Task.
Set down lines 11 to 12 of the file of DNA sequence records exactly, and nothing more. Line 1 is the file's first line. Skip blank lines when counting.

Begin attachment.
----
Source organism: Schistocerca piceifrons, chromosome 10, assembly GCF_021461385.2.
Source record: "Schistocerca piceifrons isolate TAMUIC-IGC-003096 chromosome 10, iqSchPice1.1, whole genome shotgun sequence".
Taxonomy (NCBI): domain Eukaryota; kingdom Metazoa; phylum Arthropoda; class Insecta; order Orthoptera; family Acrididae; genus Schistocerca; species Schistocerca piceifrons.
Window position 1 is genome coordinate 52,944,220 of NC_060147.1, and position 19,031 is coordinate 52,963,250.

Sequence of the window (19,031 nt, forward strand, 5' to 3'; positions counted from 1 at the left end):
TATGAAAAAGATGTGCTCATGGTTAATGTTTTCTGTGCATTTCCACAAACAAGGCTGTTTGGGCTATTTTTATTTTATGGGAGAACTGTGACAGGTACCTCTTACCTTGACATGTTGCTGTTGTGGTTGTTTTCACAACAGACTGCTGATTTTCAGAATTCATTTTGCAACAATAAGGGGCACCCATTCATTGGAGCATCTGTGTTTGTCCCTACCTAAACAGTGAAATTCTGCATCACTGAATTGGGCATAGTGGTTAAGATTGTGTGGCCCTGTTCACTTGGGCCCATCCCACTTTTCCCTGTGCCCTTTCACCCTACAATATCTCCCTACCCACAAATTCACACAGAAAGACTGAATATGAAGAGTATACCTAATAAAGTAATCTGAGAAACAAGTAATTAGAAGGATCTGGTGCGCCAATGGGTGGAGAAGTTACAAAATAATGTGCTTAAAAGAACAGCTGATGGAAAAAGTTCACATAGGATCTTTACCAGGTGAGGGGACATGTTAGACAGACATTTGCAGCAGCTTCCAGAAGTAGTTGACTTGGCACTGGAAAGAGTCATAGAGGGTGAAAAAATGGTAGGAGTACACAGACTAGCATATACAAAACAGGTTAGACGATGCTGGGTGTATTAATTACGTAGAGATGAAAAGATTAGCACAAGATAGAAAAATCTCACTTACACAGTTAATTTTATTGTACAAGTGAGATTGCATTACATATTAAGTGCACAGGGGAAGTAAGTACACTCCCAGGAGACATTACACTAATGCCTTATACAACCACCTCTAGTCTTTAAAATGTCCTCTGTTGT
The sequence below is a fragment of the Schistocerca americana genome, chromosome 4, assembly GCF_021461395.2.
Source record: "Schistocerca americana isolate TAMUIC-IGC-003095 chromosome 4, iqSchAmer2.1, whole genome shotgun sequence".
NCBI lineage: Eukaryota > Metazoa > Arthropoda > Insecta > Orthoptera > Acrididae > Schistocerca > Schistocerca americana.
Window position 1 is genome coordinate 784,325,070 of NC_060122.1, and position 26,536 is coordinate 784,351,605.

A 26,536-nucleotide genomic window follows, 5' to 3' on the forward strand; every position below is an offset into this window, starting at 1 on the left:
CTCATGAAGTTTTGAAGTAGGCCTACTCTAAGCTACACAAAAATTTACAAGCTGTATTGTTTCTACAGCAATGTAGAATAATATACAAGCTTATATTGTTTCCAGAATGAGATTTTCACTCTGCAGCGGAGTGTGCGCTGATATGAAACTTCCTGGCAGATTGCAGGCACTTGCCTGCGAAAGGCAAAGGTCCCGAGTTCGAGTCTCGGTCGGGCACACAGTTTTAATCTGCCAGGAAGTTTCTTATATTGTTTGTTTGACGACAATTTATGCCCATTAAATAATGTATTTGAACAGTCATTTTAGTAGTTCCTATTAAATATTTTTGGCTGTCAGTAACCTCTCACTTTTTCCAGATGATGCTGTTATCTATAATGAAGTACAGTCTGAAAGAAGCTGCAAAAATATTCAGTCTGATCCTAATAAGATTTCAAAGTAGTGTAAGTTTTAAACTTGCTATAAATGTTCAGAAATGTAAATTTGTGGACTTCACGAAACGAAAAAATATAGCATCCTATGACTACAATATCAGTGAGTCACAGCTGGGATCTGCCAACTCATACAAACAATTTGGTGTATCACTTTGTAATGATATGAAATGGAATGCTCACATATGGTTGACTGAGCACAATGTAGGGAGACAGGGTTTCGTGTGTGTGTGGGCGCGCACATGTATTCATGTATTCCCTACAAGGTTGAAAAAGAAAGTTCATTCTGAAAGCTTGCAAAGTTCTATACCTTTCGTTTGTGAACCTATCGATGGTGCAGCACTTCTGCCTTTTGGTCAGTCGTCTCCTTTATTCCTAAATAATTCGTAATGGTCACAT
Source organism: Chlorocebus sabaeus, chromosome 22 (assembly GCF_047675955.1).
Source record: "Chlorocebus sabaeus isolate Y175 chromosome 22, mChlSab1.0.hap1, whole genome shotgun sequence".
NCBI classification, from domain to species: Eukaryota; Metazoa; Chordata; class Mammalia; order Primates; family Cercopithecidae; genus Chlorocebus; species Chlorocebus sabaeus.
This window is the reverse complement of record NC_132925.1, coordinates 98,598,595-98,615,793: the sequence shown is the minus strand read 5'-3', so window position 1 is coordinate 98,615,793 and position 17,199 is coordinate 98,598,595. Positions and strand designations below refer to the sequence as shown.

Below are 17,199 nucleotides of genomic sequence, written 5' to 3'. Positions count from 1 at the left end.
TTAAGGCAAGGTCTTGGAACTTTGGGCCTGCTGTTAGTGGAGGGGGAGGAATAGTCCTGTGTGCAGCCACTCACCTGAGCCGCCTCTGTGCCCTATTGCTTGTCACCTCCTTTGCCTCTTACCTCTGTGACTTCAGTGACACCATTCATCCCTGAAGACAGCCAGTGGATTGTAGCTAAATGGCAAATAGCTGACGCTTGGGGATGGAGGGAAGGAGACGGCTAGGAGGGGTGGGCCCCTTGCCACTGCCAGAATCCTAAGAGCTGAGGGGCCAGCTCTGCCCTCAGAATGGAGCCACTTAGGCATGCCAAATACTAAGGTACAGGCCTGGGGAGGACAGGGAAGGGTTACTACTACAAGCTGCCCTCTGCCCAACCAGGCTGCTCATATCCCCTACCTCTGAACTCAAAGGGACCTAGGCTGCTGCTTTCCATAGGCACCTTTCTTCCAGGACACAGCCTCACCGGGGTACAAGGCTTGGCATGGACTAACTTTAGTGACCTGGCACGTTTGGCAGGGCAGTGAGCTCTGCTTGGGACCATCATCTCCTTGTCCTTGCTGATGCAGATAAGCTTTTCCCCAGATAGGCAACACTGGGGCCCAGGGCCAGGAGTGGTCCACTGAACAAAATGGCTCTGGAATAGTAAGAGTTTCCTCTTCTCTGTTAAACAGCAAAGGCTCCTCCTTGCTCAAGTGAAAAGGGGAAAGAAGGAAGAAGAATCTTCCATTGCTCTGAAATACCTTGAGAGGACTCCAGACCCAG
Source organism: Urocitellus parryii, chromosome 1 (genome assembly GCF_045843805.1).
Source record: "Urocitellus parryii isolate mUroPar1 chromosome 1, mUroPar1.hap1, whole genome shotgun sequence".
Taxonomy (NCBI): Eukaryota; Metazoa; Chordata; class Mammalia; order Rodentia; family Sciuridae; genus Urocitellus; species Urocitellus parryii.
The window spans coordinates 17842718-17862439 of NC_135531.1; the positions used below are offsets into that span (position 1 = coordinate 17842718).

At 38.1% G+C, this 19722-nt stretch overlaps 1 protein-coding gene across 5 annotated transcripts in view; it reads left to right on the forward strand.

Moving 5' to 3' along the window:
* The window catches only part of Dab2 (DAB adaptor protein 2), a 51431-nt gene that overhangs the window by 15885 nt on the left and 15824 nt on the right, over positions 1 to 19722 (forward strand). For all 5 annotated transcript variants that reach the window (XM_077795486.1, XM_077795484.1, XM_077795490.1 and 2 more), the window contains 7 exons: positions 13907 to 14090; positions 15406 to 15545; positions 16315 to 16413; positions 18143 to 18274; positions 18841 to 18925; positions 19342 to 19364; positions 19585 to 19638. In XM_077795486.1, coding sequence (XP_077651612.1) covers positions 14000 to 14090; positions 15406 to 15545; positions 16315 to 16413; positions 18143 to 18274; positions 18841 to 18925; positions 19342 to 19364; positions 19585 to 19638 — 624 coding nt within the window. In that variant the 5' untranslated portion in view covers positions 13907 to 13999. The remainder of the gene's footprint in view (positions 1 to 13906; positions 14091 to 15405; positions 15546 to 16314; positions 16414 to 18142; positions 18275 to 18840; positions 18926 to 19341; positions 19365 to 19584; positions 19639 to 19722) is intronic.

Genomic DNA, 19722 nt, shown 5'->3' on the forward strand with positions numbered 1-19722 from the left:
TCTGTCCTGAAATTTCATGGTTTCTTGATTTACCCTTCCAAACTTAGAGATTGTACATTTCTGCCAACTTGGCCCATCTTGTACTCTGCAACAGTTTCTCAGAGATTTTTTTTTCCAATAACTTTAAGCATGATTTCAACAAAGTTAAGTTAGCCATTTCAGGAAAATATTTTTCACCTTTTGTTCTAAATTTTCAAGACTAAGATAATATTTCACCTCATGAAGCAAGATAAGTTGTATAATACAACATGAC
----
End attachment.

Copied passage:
A 26,536-nucleotide genomic window follows, 5' to 3' on the forward strand; every position below is an offset into this window, starting at 1 on the left:
CTCATGAAGTTTTGAAGTAGGCCTACTCTAAGCTACACAAAAATTTACAAGCTGTATTGTTTCTACAGCAATGTAGAATAATATACAAGCTTATATTGTTTCCAGAATGAGATTTTCACTCTGCAGCGGAGTGTGCGCTGATATGAAACTTCCTGGCAGATTGCAGGCACTTGCCTGCGAAAGGCAAAGGTCCCGAGTTCGAGTCTCGGTCGGGCACACAGTTTTAATCTGCCAGGAAGTTTCTTATATTGTTTGTTTGACGACAATTTATGCCCATTAAATAATGTATTTGAACAGTCATTTTAGTAGTTCCTATTAAATATTTTTGGCTGTCAGTAACCTCTCACTTTTTCCAGATGATGCTGTTATCTATAATGAAGTACAGTCTGAAAGAAGCTGCAAAAATATTCAGTCTGATCCTAATAAGATTTCAAAGTAGTGTAAGTTTTAAACTTGCTATAAATGTTCAGAAATGTAAATTTGTGGACTTCACGAAACGAAAAAATATAGCATCCTATGACTACAATATCAGTGAGTCACAGCTGGGATCTGCCAACTCATACAAACAATTTGGTGTATCACTTTGTAATGATATGAAATGGAATGCTCACATATGGTTGACTGAGCACAATGTAGGGAGACAGGGTTTCGTGTGTGTGTGGGCGCGCACATGTATTCATGTATTCCCTACAAGGTTGAAAAAGAAAGTTCATTCTGAAAGCTTGCAAAGTTCTATACCTTTCGTTTGTGAACCTATCGATGGTGCAGCACTTCTGCCTTTTGGTCAGTCGTCTCCTTTATTCCTAAATAATTCGTAATGGTCACAT